It turned out in an almost complete rewrite which I didn't quite expect. At the same time I wanted this modernization to be a good base for other visualization and also general data analytics. The most prominent part remaining is his git log parsing code although I extended it to work properly across repositories and not just on a single one. But next to that I'm now using pandas, networkx and bokeh for all the data processing and visualization descriptions. This turned out in nice, concise and maintainable code.
So you might wonder... What's possible now? Well, fairly similar visualizations than before but now they can span on more than one repository and they are fully interactive! No more fixed resolution pictures we generate fully dynamic HTML code.
To validate the scripts I used them on the whole year 2017 for all of KDEPIM (that is the parts in KDE Applications, in Extragear and in Playground).
Firstly, this gives us the infamous blue blobs diagram to show contributor weekly activity in all those repositories in 2017:
Clearly we can spot Christian Mollekopf and Laurent Montel as the most consistent committers throughout the year 2017. It should come as unsurprising since they are almost single handedly maintaining Kube/Sink and the rest of KDEPIM respectively. Daniel Vratil, maintainer of Akonadi is also very active and noticeable.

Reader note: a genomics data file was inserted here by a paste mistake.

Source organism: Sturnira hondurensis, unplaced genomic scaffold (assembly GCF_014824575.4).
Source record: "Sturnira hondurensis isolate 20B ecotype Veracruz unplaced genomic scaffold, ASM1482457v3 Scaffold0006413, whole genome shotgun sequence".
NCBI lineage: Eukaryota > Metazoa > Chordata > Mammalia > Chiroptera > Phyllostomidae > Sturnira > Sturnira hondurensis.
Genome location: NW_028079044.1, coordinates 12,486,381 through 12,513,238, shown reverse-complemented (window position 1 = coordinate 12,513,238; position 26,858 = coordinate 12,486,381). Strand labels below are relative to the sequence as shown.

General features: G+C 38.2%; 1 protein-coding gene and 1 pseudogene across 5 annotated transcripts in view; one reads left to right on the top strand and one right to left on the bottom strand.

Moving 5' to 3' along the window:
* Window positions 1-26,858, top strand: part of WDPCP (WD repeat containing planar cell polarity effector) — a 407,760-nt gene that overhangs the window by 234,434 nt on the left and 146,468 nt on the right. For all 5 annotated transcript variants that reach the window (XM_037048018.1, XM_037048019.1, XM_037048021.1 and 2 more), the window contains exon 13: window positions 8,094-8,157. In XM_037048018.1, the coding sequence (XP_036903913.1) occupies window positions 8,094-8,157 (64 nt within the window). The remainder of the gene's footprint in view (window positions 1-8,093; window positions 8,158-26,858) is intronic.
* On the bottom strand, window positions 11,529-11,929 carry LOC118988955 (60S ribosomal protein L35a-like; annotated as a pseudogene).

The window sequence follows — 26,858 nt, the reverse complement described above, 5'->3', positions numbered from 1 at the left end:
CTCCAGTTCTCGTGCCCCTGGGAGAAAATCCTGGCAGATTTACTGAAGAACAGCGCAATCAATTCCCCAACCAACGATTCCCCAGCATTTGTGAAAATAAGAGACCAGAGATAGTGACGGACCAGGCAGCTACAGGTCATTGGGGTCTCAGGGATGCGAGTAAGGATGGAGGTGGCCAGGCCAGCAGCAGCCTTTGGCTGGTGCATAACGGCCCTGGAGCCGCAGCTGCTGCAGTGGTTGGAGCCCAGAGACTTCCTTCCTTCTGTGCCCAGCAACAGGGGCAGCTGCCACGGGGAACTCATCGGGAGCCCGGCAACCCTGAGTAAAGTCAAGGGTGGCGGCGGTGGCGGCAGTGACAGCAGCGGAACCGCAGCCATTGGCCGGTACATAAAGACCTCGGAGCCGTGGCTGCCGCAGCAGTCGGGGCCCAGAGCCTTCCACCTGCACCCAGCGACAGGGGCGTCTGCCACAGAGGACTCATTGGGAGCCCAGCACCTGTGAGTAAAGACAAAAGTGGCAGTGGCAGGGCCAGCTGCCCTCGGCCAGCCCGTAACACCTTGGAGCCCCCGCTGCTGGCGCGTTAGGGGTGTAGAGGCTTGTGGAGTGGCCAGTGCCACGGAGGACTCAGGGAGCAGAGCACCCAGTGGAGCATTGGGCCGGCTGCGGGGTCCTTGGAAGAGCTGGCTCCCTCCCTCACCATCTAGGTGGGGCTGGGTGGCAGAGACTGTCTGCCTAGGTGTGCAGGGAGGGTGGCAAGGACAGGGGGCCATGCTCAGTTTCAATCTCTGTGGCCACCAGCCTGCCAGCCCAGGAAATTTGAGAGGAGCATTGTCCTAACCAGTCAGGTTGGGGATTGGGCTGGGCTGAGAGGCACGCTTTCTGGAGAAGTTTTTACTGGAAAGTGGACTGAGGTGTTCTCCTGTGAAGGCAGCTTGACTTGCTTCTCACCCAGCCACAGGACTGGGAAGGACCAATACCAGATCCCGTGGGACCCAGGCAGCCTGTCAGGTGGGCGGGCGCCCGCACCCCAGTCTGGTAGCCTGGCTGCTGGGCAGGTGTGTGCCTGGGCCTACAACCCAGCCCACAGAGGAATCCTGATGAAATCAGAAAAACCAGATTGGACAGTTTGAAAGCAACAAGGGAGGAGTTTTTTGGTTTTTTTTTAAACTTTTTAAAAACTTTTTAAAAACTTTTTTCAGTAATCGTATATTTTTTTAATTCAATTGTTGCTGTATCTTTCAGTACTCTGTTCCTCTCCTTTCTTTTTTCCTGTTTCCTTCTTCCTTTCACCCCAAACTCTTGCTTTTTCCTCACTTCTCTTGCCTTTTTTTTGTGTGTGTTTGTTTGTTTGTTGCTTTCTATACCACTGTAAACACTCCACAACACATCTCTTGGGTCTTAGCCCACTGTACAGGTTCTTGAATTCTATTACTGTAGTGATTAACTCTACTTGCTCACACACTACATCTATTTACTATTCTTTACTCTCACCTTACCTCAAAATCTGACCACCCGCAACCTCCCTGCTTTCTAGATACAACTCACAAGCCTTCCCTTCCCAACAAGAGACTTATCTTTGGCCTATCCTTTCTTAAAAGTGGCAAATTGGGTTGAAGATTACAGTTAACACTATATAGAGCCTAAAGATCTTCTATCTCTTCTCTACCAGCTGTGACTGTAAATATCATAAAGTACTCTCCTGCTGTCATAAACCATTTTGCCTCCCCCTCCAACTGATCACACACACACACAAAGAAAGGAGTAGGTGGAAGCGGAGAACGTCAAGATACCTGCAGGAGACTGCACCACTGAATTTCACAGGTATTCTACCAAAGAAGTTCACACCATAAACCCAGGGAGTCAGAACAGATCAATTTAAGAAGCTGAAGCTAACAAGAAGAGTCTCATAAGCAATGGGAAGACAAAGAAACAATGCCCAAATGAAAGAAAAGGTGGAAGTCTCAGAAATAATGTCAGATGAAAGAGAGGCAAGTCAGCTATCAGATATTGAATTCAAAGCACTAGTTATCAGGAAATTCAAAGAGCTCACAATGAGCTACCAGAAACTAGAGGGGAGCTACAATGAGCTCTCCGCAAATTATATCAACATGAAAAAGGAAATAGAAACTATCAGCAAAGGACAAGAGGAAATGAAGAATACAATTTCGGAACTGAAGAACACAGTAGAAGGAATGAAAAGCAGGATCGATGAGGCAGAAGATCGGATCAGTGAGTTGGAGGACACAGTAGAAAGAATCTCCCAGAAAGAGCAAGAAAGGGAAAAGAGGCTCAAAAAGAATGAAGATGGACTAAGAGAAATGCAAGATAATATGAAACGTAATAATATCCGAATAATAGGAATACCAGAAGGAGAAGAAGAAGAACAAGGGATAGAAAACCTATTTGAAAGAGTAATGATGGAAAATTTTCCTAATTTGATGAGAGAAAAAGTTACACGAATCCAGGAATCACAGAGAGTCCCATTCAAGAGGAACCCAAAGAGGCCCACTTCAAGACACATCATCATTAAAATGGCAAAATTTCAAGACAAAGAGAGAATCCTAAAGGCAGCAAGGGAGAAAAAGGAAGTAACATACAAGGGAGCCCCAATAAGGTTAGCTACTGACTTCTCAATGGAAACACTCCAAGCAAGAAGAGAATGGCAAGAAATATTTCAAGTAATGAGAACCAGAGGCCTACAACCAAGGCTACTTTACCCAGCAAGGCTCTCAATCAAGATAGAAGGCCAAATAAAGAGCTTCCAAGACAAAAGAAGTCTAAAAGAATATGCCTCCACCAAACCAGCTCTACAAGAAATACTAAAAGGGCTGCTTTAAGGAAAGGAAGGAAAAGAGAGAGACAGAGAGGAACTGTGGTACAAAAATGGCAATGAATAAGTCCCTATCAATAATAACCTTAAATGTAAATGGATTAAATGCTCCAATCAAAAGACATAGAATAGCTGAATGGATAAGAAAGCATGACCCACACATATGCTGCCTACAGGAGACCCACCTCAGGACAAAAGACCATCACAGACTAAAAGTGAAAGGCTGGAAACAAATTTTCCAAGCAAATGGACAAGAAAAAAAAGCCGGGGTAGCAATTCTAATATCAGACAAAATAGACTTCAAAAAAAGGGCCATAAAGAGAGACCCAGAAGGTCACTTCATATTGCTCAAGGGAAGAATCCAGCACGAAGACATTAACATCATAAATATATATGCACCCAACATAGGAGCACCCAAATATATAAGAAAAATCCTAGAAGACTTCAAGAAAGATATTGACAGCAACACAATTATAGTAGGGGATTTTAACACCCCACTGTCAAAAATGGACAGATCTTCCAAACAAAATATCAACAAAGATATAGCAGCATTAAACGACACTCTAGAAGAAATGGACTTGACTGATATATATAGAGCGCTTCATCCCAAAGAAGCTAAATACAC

Secondly, this also gives us back the contributor network graphs. Here I did a small exception and used "Fruchterman & Reingold" for the force-directed layout instead of the "Kamada & Kawai" one. This is simply due to a personal preference. I find that in practice "Fruchterman & Reingold" is a bit more agressive at conserving the center for the cluster of most connected (core) contributors (although it sacrifices a bit in readability). So for all the KDEPIM repositories in 2017, we obtain the following network:
Surprisingly we can spot two disconnected nodes. Those two contributors touched files no one else touched in 2017. Nothing out of the ordinary, after investigating those two they were very self-contained punctual contributions for default SPAM settings and for improved wording in the GUI. Valuable but indeed don't necessarily require very deep integration in the core contributors network.
Then if we zoom in, we can easily spot the core KDEPIM contributors in 2017: Laurent Montel, Daniel Vratil and Volker Krause. They are the ones who connected most to other contributors via their commits last year. Of course this is a bit of a visual check and as such not very scientific.
Which leads me to the "what's next?" question.
Now I plan to build up on that work and add more tools and analysis. Paul's scripts and graphs were an excellent start hence why I did my best to stick to them. But now it's time to add more! Their are various questions which can be pursued:
Of course, there are other people doing such community analysis work out there, like GrimoireLab, Gitential and more... They are more providing off-the-shelf solutions than what I'm after. But probably some inspiration can be taken from them too!
The scripts I've been using for the visualizations above are available in my ComDaAn repository. Of course I hope to get them to evolve and to have new ones appear due to the questions listed in this post.